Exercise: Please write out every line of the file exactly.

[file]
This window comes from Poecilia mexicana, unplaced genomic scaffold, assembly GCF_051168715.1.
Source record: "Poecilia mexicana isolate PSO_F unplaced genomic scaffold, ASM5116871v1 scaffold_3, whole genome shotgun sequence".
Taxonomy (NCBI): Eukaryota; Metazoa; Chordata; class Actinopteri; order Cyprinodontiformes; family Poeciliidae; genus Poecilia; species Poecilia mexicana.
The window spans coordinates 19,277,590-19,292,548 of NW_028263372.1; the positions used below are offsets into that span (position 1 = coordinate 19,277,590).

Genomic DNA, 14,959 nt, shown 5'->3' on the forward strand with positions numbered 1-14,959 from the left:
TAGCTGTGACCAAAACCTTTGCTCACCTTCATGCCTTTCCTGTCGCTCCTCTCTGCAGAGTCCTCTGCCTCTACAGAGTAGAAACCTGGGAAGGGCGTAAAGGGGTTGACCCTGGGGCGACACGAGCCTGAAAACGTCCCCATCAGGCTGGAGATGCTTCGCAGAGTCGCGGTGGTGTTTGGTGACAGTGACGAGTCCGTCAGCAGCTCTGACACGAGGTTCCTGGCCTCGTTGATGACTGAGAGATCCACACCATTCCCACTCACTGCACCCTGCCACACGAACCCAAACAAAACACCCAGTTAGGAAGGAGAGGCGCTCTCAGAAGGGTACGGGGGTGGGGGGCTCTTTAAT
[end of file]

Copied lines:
This window comes from Poecilia mexicana, unplaced genomic scaffold, assembly GCF_051168715.1.
Source record: "Poecilia mexicana isolate PSO_F unplaced genomic scaffold, ASM5116871v1 scaffold_3, whole genome shotgun sequence".
Taxonomy (NCBI): Eukaryota; Metazoa; Chordata; class Actinopteri; order Cyprinodontiformes; family Poeciliidae; genus Poecilia; species Poecilia mexicana.
The window spans coordinates 19,277,590-19,292,548 of NW_028263372.1; the positions used below are offsets into that span (position 1 = coordinate 19,277,590).

Genomic DNA, 14,959 nt, shown 5'->3' on the forward strand with positions numbered 1-14,959 from the left:
TAGCTGTGACCAAAACCTTTGCTCACCTTCATGCCTTTCCTGTCGCTCCTCTCTGCAGAGTCCTCTGCCTCTACAGAGTAGAAACCTGGGAAGGGCGTAAAGGGGTTGACCCTGGGGCGACACGAGCCTGAAAACGTCCCCATCAGGCTGGAGATGCTTCGCAGAGTCGCGGTGGTGTTTGGTGACAGTGACGAGTCCGTCAGCAGCTCTGACACGAGGTTCCTGGCCTCGTTGATGACTGAGAGATCCACACCATTCCCACTCACTGCACCCTGCCACACGAACCCAAACAAAACACCCAGTTAGGAAGGAGAGGCGCTCTCAGAAGGGTACGGGGGTGGGGGGCTCTTTAAT